A delegation comprised of Justice Ministry officials, police officers and state prosecutors is to leave for South Africa on Tuesday in connection with the case of fugitive businessman Radovan Krejcir. The members of the Czech delegation are supposed to attend court hearings on May 17 and 24 which are to decide on Mr Krejcir's request to be released on bail. The South African police detained Mr Krejcir at Johannesburg airport last month after he flew in to the country using a false passport.
The CTK news agency reports that Prime Minister Mirek Topolanek met former Prime Minister and Social Democrat chairman Milos Zeman at the weekend. According to Mr Topolanek, they discussed the details of next year's state budget. Mr Topolanek denied speculation that they talked about Mr Zeman's possible influence on certain Social Democrat MPs in an upcoming crucial vote on the government-proposed package of public finance reforms. Although Milos Zeman retired from politics in 2002, politicians from different parties have been coming to his country house in the Vysocina Mountains to consult current political affairs with him.
US missile defence experts have resumed examining the location of a planned US radar site in the Brdy military zone southwest of Prague. According to the Czech Defence Ministry, they are focusing above all on the hydrological and geological conditions in the area and the local transport infrastructure. The thirty-eight-member team is to conclude the inspection of the location on Saturday.
Fire fighters have so far been unable to extinguish a fire at an illegal dump full of rubbish from Germany. The dump near the North Bohemian village of Dolni Rasnice has been on fire since Saturday evening. Five units are taking turns at the site filled with toxic smoke. The fire fighters say it is still not clear whether the fire was started deliberately. In the last 18 months there have been other cases of German waste being illegally imported and burned in the Czech Republic.
The CTK news agency reports that a briefcase containing files relating to the case of fugitive Czech businessman Radovan Krejcir, which was found on the street in Brno, had been stolen from Milan Horvath, the head of the serious fraud department of the Supreme State Attorney's Office. The documents had been reportedly stolen from Mr Horvath's car last Tuesday. Police arrested the thief, who tried to sell the documents, on Thursday. The Supreme State Attorney, Renata Vesecka, has said she will decide on the form of reprehension for Mr Horvath on Wednesday. Police say the files were by no means stolen on Mr Krejcir's orders. Mr Krejcir, who is wanted on charges of fraud and murder, is currently in custody in South Africa, from where the Czech Republic is seeking his extradition.
A Prague state attorney has appealed against the verdict in the case of former IT minister Vladimir Mlynar. Mr Mlynar has been sentenced to five and a half years in prison in connection with the foundation of the Testcom servis company even though the state prosecutor had proposed only a suspended sentence. Mr Mlynar was accused two years ago of assisting in the criminal offence of abusing confidential information in commercial transactions and of abusing his authority as a public official. Two other men were sentenced to six years in prison in the same case. They, as well as Mr Mlynar, deny any wrongdoing.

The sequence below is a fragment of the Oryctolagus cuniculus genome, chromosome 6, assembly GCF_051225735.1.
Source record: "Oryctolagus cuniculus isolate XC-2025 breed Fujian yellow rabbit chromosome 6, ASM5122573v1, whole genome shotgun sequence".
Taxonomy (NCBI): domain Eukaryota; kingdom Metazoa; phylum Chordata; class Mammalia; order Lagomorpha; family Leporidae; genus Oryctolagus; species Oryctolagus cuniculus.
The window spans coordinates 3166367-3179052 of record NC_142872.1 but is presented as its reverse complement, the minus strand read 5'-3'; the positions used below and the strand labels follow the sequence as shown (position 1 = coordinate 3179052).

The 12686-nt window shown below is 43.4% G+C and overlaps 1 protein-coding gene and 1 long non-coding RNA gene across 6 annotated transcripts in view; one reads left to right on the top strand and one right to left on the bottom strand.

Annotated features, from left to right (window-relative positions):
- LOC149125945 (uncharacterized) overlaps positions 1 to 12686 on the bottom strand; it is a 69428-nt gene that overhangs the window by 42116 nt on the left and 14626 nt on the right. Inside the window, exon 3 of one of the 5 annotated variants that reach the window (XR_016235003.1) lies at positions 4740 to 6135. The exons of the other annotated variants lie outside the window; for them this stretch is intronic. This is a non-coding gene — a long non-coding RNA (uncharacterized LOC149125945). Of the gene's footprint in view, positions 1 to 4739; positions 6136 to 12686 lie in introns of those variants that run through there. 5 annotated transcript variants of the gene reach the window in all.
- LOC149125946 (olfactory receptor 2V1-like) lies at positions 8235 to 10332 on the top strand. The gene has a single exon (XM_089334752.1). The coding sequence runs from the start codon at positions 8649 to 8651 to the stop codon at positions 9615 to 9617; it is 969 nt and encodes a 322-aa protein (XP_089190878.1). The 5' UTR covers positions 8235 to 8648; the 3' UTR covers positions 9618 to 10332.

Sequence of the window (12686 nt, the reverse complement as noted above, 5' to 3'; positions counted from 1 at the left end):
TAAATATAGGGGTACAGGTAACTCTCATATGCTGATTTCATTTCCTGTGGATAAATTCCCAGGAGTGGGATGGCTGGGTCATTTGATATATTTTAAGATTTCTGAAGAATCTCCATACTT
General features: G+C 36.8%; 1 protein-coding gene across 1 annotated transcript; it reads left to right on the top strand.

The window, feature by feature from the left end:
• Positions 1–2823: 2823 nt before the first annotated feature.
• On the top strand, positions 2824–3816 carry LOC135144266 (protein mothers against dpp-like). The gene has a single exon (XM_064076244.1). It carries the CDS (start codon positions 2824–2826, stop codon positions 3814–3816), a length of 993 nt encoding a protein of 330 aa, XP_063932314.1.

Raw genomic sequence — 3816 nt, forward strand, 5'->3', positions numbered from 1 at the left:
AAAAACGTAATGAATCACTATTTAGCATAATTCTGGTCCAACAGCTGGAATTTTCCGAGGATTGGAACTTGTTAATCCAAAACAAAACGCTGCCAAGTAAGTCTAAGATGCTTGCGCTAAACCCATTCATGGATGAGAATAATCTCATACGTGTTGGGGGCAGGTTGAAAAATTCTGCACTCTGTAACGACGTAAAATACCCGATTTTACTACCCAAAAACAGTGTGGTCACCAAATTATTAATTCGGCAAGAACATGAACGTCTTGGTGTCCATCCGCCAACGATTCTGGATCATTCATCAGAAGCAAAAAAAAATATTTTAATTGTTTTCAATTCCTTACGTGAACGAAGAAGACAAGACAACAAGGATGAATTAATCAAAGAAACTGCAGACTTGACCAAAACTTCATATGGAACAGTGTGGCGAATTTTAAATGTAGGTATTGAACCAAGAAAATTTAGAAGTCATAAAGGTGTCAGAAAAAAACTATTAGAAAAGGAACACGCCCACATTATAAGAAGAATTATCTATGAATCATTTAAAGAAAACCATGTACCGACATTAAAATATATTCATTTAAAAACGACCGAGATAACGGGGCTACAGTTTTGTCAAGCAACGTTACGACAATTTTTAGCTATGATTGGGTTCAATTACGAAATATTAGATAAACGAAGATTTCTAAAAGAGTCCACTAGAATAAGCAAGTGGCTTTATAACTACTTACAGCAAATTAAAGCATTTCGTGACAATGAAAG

Czech Prime Minister Mirek Topolanek and his Italian counterpart Romano
Prodi on Monday publicly disagreed on how to begin to streamline the
European Union. Mr Prodi, on a one day visit to Prague, called for the EU
draft treaty rejected by French and Dutch voters in 2005 to serve as the
starting point for fresh institutional reform moves. The former EU
Commission president said that what occurred in 2004 was a serious point
of departure, noting that the treaty had been ratified by 18 EU members.
The government of Mirek Topolanek, however, does not support the EU
constitution in its current form and says the ratification process is
ended as far as the Czech Republic is concerned.
The clash comes just over a month before EU leaders meet in Brussels on June 21-22 seeking agreement on progress for Europe's stalled constitution. Germany made the re-launch of the constitution a priority for its current EU presidency.
The Interior Ministry says 594 people applied for political asylum in the Czech Republic in the first four months of 2007, compared to 978 in the same period last year and 2,731 in 2004. Most of the asylum seekers this year have come from Ukraine, Vietnam, Mongolia and Georgia. The Czech authorities have granted asylum to 81 foreigners this year. Since July 1990, 3,166 out of nearly 85,000 applicants have been granted asylum and 764 of them have received Czech citizenship.
Police are still searching for a 13-year old girl who ran away from a children's home in Brno on Friday night where she had been placed earlier that day. The girl, who suffers from social phobia and autism, had been previously staying in the house of a thirty-year old woman who was arrested last week after a neighbour discovered she kept her eight-year old son naked and bound in the dark in a storage room. The mother, a child psychology student, has been remanded in custody and could face a jail term of eight years.
The funeral has taken place of the Czech Republic's oldest man, Stanislav Vecera from Brezi nad Oslavou, who was 106. His grandson said Mr Vecera, who was born on November 6 1900, had managed to live so long because of his sober lifestyle and his work in the outdoors as a wood cutter. There are 400 people over the age of 100 in the country.